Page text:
Philipp Dornhegge, NBA Deutschland: I was thinking about Howard/Harden, Nowitzki/Ellis, Paul/Griffin and Westbrook/Durant. But right now I don’t believe that any duo is as good on both sides of the floor as LeBron James and Chris Bosh. In his fourth season with the Heat, Bosh is so much more than the third-best player of the team. You could argue that Miami would be going nowhere if they didn’t have the lefty big man. He takes and makes big shots with great regularity and is capable of a key defensive play anytime. And LeBron is just the best player on the planet. I really believe that if you have those two players working together, you’re guaranteed a shot at the title. And they’re the only duo I think about in those terms.

Morning Shootaround — March 24


VIDEO: The Daily Zap for games played March 23

NEWS OF THE MORNING

Woodson takes blame, Knicks postseason hopes on the brink | Bryant confident as ever Lakers will get back to the top | Heat defensive focus lags, struggles continue | Thunder will contend as long as Westbrook’s knee holds up

No. 1: Woodson shoulders blame as Knicks fall to Cavs, postseason hopes hang in the balance – Done in by Jarrett Jack. Is that the epitaph that will be written on this season for the New York Knicks? After Cleveland’s veteran point guard, filling in for All-Star Kyrie Irving, shredded them late to snap their eight-game win streak, it’s a legitimate question. Knicks coach Mike Woodson took the blame, a noble endeavor considering he was going to get his fair share anyway. But the Knicks’ postseason hopes hang in the balance every night and losses to the likes of the Cavaliers destroy the cause, as Ian Begley of ESPNNewYork.com points out::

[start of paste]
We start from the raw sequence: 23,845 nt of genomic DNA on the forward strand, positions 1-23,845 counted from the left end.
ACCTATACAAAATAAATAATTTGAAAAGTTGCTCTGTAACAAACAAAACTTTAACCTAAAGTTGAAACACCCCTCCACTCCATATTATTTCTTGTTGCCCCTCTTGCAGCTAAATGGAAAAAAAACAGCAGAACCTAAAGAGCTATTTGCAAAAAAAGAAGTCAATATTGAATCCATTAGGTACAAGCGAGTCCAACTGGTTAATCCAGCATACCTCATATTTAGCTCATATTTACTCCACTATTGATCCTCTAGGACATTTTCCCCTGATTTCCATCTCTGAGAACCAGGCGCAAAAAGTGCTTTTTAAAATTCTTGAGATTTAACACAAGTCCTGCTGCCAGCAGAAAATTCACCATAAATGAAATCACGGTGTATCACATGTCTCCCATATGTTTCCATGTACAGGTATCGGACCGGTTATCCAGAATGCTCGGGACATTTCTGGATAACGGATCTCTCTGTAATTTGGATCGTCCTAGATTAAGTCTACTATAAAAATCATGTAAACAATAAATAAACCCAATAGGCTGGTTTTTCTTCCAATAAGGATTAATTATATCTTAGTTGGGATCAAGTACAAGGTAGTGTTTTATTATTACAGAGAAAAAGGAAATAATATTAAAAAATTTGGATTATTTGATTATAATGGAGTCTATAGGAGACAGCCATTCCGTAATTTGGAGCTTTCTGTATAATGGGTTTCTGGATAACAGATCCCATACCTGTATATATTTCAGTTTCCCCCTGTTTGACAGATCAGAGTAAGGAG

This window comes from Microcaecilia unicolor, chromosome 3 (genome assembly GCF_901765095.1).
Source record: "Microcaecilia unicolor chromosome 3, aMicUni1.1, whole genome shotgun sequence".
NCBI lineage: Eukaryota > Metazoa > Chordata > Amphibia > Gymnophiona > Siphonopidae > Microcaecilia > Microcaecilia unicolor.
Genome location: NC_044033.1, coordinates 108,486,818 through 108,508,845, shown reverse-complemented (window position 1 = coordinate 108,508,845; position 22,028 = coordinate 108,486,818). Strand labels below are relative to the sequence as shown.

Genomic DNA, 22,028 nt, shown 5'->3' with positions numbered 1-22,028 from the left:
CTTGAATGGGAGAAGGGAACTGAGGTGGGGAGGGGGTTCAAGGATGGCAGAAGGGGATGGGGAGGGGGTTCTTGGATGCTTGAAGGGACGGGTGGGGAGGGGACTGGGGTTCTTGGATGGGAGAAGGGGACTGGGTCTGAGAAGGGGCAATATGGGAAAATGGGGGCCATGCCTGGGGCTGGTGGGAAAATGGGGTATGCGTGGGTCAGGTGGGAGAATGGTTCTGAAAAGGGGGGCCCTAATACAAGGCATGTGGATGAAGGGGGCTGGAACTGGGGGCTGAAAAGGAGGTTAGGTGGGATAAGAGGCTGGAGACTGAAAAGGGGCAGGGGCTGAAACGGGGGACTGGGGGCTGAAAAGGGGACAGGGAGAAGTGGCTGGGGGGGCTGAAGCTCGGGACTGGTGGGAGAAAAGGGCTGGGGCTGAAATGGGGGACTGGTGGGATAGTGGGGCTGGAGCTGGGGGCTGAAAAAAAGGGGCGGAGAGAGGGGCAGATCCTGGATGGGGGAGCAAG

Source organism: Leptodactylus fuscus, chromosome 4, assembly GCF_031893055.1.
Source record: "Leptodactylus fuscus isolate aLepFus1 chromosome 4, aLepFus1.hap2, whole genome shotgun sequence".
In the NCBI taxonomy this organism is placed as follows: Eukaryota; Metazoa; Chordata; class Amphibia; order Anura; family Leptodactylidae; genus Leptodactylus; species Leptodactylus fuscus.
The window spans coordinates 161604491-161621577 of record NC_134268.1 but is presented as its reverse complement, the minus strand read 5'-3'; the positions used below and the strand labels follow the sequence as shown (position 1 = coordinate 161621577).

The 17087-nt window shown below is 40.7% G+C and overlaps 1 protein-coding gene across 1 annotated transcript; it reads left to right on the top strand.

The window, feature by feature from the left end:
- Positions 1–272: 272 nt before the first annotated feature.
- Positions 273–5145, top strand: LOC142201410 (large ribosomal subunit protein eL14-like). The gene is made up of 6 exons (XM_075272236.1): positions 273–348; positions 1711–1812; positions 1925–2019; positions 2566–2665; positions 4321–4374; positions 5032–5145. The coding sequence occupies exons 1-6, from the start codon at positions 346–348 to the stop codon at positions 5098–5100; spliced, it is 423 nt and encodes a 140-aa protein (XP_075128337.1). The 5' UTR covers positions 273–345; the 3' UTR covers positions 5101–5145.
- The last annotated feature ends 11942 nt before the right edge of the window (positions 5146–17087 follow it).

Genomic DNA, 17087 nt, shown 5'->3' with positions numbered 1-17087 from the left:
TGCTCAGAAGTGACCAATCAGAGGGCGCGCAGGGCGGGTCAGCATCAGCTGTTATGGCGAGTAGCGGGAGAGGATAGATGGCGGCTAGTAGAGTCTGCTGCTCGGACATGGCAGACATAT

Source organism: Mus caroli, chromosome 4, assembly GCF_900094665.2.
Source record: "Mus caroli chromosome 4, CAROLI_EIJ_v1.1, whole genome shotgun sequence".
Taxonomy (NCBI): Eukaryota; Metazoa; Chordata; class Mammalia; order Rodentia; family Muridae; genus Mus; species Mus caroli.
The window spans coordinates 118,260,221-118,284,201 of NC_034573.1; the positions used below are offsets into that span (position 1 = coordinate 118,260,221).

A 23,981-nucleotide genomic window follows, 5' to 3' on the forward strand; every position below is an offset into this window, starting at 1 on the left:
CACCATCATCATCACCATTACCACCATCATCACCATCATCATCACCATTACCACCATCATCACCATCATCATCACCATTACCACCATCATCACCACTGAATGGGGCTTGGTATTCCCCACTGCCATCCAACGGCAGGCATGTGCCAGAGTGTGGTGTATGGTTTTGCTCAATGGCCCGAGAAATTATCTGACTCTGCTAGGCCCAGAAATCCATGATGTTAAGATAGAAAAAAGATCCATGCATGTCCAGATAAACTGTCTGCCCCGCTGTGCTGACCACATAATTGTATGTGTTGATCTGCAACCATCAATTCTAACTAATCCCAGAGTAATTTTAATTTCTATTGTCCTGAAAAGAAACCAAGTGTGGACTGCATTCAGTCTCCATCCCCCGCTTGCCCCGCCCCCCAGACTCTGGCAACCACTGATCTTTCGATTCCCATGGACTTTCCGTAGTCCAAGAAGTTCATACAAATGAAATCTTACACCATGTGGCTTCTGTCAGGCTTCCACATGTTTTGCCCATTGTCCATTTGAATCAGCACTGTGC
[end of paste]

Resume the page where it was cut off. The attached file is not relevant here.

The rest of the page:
Atlanta lost on Sunday afternoon, so the Knicks knew exactly what was at stake when they took the court on Sunday evening. That made the loss to the Cavs all the more catastrophic.

“We didn’t handle our business,” Woodson said, “and I’ve got to take full responsibility for that.”

“It’s tough,” Carmelo Anthony said. “We should’ve won this game. We gave it away. They earned it. They beat us.”

The Knicks were up 15 at the half but allowed Cleveland to score nine straight to start the third quarter.

“I thought we came out a little flat,” Anthony said.

Anthony led the Knicks with 32 points but went cold late, missing 11 of his last 13 shots and all five in the fourth quarter.

The Knicks as a whole went 5-for-18 in the fourth and missed 11-of-15 3-pointers in the second half.

“They were just scrapping more, I think,” J.R. Smith said. “They were more hungry than us in the second half. … It’s a huge opportunity lost, one we can’t afford. But we can’t get it back. Just got to go out there on the road and win some games. Hopefully, [the Hawks] keep losing.”

That’s what the Knicks have been left with in this roller-coaster season: hoping the eighth-place Hawks can continue to give away their lead.